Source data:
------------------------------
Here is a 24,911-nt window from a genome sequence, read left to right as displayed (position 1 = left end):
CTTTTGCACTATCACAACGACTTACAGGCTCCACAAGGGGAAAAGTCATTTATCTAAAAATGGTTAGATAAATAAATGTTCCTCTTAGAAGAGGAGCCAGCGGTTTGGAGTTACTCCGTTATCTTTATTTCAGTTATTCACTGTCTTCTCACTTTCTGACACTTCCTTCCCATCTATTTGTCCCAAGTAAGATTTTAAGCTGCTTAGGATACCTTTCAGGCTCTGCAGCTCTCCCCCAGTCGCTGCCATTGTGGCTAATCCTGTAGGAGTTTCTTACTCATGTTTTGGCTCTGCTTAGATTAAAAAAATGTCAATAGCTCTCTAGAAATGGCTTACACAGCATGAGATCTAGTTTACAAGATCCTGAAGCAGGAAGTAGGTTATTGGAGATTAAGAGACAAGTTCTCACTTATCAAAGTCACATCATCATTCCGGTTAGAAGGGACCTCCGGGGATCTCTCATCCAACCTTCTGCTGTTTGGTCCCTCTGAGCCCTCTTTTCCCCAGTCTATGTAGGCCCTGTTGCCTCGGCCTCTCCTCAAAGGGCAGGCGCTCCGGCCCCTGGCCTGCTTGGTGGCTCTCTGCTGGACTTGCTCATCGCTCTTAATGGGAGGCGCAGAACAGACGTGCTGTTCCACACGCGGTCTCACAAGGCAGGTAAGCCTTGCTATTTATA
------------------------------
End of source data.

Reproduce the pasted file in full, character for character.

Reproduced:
Here is a 24,911-nt window from a genome sequence, read left to right as displayed (position 1 = left end):
CTTTTGCACTATCACAACGACTTACAGGCTCCACAAGGGGAAAAGTCATTTATCTAAAAATGGTTAGATAAATAAATGTTCCTCTTAGAAGAGGAGCCAGCGGTTTGGAGTTACTCCGTTATCTTTATTTCAGTTATTCACTGTCTTCTCACTTTCTGACACTTCCTTCCCATCTATTTGTCCCAAGTAAGATTTTAAGCTGCTTAGGATACCTTTCAGGCTCTGCAGCTCTCCCCCAGTCGCTGCCATTGTGGCTAATCCTGTAGGAGTTTCTTACTCATGTTTTGGCTCTGCTTAGATTAAAAAAATGTCAATAGCTCTCTAGAAATGGCTTACACAGCATGAGATCTAGTTTACAAGATCCTGAAGCAGGAAGTAGGTTATTGGAGATTAAGAGACAAGTTCTCACTTATCAAAGTCACATCATCATTCCGGTTAGAAGGGACCTCCGGGGATCTCTCATCCAACCTTCTGCTGTTTGGTCCCTCTGAGCCCTCTTTTCCCCAGTCTATGTAGGCCCTGTTGCCTCGGCCTCTCCTCAAAGGGCAGGCGCTCCGGCCCCTGGCCTGCTTGGTGGCTCTCTGCTGGACTTGCTCATCGCTCTTAATGGGAGGCGCAGAACAGACGTGCTGTTCCACACGCGGTCTCACAAGGCAGGTAAGCCTTGCTATTTATA